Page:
April 20, 2017 / 5:18 AM / a year ago

China shares steady after 4 days of losses, defensives in favour; HK up slightly,

* SSEC -0.1 pct, CSI300 +0.3 pct, HSI +0.4 pct

* Investors chase consumer, healthcare stocks, dump small-caps

* Energy shares down after oil price slump

SHANGHAI, April 20 (Reuters) - China stocks steadied on Thursday morning after a four-day losing streak, with investors continuing to rush for cover in defensive sectors such as consumer and healthcare, while fleeing from small-caps.

Hong Kong shares also rebounded slightly, but energy shares were down on lower oil prices.

Investors remained circumspect ahead of the French presidential elections due at the weekend.

China’s blue-chip CSI300 index rose 0.3 percent, to 3,457.05 points by the lunch break, while the Shanghai Composite Index lost 0.1 percent, to 3,168.53 points.

The market, concerned that economic recovery is fading, drew some solace from Beijing’s pledge to implement more fiscal and monetary-policy support to address the potential rise in the country’s jobless rate.

Zhangtai Securities warned in its latest strategy report that market will remain volatile amid increasingly tighter regulatory and monetary environment.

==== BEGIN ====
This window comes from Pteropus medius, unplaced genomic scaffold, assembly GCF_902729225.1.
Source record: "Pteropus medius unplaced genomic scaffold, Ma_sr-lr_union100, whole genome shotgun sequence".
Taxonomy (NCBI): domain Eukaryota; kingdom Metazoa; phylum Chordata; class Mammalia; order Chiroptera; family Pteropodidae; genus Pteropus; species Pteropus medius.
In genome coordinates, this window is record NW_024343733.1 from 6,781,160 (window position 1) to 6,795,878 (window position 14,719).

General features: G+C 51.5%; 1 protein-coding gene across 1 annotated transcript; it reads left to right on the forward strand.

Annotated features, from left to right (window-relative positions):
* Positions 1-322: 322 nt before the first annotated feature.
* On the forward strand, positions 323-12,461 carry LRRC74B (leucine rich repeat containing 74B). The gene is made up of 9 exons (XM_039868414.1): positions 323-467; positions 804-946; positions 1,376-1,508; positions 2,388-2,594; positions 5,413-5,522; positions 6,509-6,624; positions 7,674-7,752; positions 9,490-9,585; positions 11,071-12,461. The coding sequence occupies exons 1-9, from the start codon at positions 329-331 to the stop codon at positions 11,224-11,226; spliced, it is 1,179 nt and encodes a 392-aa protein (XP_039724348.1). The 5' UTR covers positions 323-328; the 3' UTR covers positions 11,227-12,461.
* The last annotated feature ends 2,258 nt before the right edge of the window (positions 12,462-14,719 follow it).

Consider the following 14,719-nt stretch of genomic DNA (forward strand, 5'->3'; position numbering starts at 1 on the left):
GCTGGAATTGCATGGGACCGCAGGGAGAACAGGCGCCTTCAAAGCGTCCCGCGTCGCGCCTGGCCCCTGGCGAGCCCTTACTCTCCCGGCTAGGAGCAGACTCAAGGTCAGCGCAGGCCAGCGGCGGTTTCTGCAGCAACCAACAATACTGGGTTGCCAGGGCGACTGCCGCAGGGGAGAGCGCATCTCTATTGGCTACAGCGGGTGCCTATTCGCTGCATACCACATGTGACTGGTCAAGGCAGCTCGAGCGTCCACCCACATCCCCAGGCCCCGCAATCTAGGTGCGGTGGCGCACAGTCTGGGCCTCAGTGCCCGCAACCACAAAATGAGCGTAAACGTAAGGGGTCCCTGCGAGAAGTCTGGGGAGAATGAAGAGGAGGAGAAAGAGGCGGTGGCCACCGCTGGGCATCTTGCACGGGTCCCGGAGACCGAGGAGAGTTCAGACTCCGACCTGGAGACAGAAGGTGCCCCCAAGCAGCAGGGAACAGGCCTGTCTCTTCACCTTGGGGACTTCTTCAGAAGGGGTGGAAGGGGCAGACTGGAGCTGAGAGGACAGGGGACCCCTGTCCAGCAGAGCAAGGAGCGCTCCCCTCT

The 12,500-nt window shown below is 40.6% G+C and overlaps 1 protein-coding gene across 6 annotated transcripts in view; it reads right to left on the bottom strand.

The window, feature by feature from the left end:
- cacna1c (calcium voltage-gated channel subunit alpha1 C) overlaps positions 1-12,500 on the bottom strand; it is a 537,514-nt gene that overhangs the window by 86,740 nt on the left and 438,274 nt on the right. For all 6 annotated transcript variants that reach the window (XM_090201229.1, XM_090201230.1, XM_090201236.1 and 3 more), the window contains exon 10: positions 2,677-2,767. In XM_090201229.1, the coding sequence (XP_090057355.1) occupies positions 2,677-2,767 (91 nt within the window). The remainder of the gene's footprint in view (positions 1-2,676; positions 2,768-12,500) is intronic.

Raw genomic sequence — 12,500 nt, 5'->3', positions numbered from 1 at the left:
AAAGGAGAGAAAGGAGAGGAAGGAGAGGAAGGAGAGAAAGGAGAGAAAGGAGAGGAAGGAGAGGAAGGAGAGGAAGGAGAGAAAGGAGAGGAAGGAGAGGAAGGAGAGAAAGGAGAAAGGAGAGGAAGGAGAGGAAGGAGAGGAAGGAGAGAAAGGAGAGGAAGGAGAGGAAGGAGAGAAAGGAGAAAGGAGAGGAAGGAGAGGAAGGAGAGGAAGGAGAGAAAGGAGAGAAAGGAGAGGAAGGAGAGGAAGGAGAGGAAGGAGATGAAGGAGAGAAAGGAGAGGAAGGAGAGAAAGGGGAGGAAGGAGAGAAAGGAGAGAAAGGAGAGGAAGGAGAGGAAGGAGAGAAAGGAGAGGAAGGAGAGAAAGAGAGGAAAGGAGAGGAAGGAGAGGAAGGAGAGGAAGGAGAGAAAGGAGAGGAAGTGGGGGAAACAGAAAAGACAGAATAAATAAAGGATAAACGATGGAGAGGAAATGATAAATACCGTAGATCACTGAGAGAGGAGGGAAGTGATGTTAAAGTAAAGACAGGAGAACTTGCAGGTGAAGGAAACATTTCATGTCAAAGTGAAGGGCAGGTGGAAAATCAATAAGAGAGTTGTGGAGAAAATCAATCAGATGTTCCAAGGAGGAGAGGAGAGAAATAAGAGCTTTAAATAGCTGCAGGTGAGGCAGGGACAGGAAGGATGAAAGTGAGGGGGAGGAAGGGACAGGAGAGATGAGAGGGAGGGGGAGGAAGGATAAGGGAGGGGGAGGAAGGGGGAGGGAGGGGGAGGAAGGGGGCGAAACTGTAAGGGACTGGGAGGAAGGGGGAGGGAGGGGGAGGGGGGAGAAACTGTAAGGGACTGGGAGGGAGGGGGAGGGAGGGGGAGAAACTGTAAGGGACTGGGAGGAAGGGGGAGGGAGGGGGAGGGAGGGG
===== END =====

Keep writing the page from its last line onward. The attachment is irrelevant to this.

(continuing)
Underscoring reduced risk appetite, investors rushed into sectors that promise stable returns and generous dividend payouts, pushing both consumer and healthcare indexes up over 2 percent, while an index tracking liquor makers jumped nearly 4 percent.

In the spotlight are investor darlings Gree Electric and Kweichow Moutai, both rising to historic heights amid increasingly crowded trades.

In contrast, small-caps continued to underperform blue-chips, with the start-up board ChiNext ending the morning in the negative territory.

In Hong Kong, the Hang Seng index added 0.4 percent, to 23,921.39 points, while the Hong Kong China Enterprises Index gained 0.1 percent, to 9,989.97.

Investors risk appetite remain curbed by tensions around North Korea, as well as the upcoming French presidential election.

The energy sector dropped 0.8 percent in Hong Kong, and 1.2 percent in China, after oil prices tumbled overnight.

Reporting by Samuel Shen and John Ruwitch; Editing by Eric Meijer

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